Today Is the Last Day of the Rest of Your Life: A Comics Memoir

Today is the Last DayNotions of free-form hitchhiking (no itinerary, just scraps of money, no end in sight!) can thrill or chill.  Today is the Last Day of the Rest of Your Life (Ulli Lust’s comic translated from German to English, 2013), is a memoir that does both.

Impulsively at age 17, Ulli roams through Italy for a few months with her insistent new friend, Edi.  Eventually, they are ensnared at the beck and call of powerful men.  Each of the two women must decide to stay, to bolt . . . or go home.

Ulli and Edi are adventurous to the point of brashness.  Their journey is thrilling, with new sights, adventures, sex explorations, cocky plans for meals and shelter,  and lots of laughs.  The journey is also chilling, with encountering men (some aggressive, some pathetic, and most raring to go at it), taking street drugs, skirting violence, and spending time in jail.

Ulli’s journey fills 462 riveting comics pages.  Reading through is like being on a roller coaster, rising then plummeting, wishing the experience would never end, and working hard to suck in a breath.  There is a deluge to digest: tattoos, vomit, wine, murmurs in the dark, pubic lice, hairdos (prominent visuals in this comic), Nazis, music, rape, and hunger.  But there are also small, sweet oases of starlight, satisfaction, and dreams.

After absorbing Ulli Lust’s provocative memoir in comics form, readers will want more to feel, see, and ponder.  The following titles can keep the journey going:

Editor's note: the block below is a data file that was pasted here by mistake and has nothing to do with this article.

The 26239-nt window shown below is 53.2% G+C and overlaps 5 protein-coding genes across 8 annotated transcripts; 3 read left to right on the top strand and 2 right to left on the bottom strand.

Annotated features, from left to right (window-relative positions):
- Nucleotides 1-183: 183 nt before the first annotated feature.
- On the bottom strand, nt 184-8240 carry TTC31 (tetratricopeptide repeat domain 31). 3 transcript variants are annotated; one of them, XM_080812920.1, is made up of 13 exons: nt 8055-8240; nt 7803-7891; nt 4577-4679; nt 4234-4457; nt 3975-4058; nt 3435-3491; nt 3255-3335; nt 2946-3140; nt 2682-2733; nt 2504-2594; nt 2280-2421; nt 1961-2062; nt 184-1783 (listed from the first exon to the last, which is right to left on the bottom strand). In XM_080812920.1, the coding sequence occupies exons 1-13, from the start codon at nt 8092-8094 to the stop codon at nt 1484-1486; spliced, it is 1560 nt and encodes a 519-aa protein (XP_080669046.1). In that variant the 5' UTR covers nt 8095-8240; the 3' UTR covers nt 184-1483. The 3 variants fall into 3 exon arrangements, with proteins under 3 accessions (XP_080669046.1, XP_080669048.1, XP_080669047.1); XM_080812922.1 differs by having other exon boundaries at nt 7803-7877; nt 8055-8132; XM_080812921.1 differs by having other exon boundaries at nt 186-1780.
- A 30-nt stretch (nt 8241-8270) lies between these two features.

MUSIC:  Kind of Blue (Miles Davis, 1959) ◊ A classic, accessible and profound jazz album to relish after the comic’s last page (or for listening while reading).

MUSIC:  Blind Faith (Blind Faith, 1969) ◊ Music about emotions, finding purpose, and facing the future.  [This groundbreaking album established firm footing in Western popular culture just preceding Ulli Lust’s journey, making its style a part of the social scene of the times.]

PHOTOGRAPHS:  Eye to Eye (Vivian Maier, 2013) ◊ “Eye to eye” portraits taken on streets around the world by a woman who kept these images with her personal belongings.

BOOK:  Living Through This: A Mother’s Memoir of Runaway Daughters and Reclaimed Love (Debra Gwartney, 2009) ◊ A memoir of family abandoned and family reconciled, told by a mother who searched for her daughters in San Francisco.

BOOK:  On the Road  (Jack Kerouac, 1957) ◊ A 20th century ‘Beat Generation’ classic about searching for meaning and growth on a cross country road trip.

BOOK:  Girl  (Blake Nelson, 1994) ◊ A literary look at the transition from stereotypical teen to non-conforming, satisfied young woman.

GRAPHIC NOVEL:  Little Fish: A Memoir From a Different Kind of Year (Ramsey Beyer, 2013) ◊ A girl from small-town America goes to college in the city, documenting changes and transitions in her life with a journal and artwork.

GRAPHIC NOVEL:  We Can Never Go Home (Matthew Rosenberg, 2015) ◊ Two teens leave home and can never go back.  They have music, a car, cash, a gun, and some unusual capabilities.

FILM:  Submarine (Mary Burke et al. [Producers]; Richard Ayoade [Writer/Director]; 2011) ◊ Based on a novel by Joe Dunthorne, a teenage boy’s coming of age is depicted amid family drama.

References

Beyer, R. (2013). Little Fish: A memoir from a different kind of year.  San Francisco, CA: Zest.

Blind Faith. (1969). Blind Faith (sound recording CD). United Kingdom: Polydor.

Burke, M., Herbert, M., & Stebbing, A. (Producers); Ayoade, R. (Writer, Director). Submarine (videorecording DVD). Beverly Hill, CA: Anchor Bay.

Davis, M. (1958; 1987). Kind of blue (sound recording CD). New York, NY: Columbia.